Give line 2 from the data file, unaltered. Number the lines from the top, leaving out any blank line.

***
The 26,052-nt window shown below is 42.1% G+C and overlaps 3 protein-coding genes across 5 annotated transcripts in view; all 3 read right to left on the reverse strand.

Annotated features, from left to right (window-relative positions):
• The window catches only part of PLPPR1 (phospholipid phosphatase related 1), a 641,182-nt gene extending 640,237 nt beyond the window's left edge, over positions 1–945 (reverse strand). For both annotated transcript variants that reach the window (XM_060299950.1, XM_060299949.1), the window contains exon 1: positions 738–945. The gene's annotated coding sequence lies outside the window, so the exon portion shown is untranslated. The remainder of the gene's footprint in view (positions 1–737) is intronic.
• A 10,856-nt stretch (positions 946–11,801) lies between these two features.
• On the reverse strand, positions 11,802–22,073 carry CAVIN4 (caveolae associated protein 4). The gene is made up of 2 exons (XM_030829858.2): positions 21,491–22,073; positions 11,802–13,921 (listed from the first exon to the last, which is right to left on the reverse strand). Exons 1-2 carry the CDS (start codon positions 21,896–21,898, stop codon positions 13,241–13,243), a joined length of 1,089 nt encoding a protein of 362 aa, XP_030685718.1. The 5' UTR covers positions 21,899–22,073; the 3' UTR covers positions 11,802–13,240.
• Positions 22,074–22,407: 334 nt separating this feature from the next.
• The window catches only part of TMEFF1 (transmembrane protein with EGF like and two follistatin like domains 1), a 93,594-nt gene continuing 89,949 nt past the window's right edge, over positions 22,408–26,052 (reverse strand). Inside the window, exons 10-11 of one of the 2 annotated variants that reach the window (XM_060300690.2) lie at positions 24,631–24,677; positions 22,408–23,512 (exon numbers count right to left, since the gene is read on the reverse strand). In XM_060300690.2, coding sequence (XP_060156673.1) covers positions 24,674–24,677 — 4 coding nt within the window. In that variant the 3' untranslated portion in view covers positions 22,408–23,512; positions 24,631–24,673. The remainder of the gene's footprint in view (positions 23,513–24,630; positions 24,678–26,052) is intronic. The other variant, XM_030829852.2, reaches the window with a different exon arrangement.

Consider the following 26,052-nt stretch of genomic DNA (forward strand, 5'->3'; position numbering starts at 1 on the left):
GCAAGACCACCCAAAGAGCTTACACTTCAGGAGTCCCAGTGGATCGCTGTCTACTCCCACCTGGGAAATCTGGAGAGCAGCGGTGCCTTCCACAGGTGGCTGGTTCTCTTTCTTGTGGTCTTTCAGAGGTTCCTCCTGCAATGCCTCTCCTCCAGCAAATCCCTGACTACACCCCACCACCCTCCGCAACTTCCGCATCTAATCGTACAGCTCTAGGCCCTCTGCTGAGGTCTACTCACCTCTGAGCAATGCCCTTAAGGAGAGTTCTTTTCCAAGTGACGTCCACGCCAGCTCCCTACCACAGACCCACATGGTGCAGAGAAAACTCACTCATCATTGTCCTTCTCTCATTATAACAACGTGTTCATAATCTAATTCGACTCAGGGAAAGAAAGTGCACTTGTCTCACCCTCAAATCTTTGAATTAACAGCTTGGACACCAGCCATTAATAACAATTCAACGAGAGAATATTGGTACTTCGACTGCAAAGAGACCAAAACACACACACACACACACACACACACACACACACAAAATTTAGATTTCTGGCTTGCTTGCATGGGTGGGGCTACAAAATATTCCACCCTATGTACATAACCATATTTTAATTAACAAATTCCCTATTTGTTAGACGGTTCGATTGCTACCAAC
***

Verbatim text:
Annotated features, from left to right (window-relative positions):